December 21, 2004

This Post is Old!

The post you are reading is years old and may not represent my current views. I started blogging around the time I first began to study philosophy, age 17. In my view, the point of philosophy is to expose our beliefs to rational scrutiny so we can revise them and get better beliefs that are more likely to be true. That's what I've been up to all these years, and this blog has been part of that process. For my latest thoughts, please see the front page.

Christian Naturalism

I've been talking about miracles a lot lately, and the subject has also come up in an otherwise excellent essay I was reading, "On Being a Christian Academic" by William Lane Craig. Dr. Craig unfortunately makes the mistake of assuming that several philosophical doctrines (e.g. platonism in philosophy of mathematics) are clearly repugnant to Christianity, when, in fact, they may have Christian interprettations. To this end, I am writing today about miracles and, in particular, my own view; a sort of Christian naturalism. By naturalism I do not mean materialism (my metaphysics, at present, is neo-Berkleyan in nature, and as such I believe not only that minds exist non-physically, but that the physical exists only insofar as these minds perceive it). Nor do I mean the denial of a "first philosophy" ontically prior to natural science (this sort of move is patently ridiculous, despite its current popularity. A sound metaphysics and philosophy of science are needed in order to interpret scientific evidence, and so natural science is clearly dependent on them). What I do mean, is the belief that every occurence in the physical world is governed by a set of fundamental laws to which there are no exceptions. This has been argued from a purely secular philosophical perspective countless times, so I will not repeat these arguments. Rather, I will argue from Scripture in favor of this view, and then provide a theory of miracles based upon it.

First, the Bible: In Genesis 8:22, God promises, "While the earth remains, seedtime and harvest, cold and heat, winter and summer, and day and night, shall not cease." The sun and the moon and the constancy of their orbits are frequently used in Scripture as illustrations of constancy (see, e.g., Psalm 72). In fact, this kind of constancy and naturalism is what distinguishes the Biblical account of creation from the Pagan myths preceding it; in the Biblical version, rational explanations are available. The sun and moon are lamps God placed in the heavens, not gods themselves. Every living thing is made to reproduce after its own kind. Everything is regular, orderly, and predictable.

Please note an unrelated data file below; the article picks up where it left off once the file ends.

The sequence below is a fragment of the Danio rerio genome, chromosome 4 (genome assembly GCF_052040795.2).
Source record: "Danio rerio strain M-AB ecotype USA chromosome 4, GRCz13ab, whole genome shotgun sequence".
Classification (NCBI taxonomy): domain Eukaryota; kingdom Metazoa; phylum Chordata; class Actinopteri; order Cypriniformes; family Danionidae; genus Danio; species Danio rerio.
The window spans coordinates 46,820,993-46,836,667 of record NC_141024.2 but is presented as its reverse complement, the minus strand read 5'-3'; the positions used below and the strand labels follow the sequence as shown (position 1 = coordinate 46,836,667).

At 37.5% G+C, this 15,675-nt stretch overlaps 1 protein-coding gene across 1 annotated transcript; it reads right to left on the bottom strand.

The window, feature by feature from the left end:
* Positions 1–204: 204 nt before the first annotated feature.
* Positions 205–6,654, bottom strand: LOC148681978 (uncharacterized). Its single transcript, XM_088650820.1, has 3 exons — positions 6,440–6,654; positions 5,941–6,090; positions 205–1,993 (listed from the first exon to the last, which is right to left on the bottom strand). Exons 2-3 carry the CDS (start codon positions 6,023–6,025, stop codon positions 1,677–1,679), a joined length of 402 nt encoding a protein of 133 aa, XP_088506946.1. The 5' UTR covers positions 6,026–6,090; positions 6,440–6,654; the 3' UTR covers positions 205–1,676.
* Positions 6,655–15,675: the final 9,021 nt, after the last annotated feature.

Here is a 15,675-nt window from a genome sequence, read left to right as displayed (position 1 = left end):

This is not to be construed as an argument for deism, or the autonomy of nature. God didn't just set nature in motion and leave it to do what it wanted. Rather, this is an illustration of another Biblical truth: The constancy of God (see, e.g., Numbers 23:19, Malachi 3:6). The God of the Bible is rational. He is not haphazard, unreliable, or random. Everything He does is for a purpose as part of some greater plan. If one defines a "miracle" to be an exception to the laws of nature, then certainly a miracle is, by its very definition, an argument for the supernatural generally - but it is an argument against the Judeo-Christian God. A God who causes exceptions to the laws of nature He set forth is not the kind of constant and changeless God the Scriptures describe.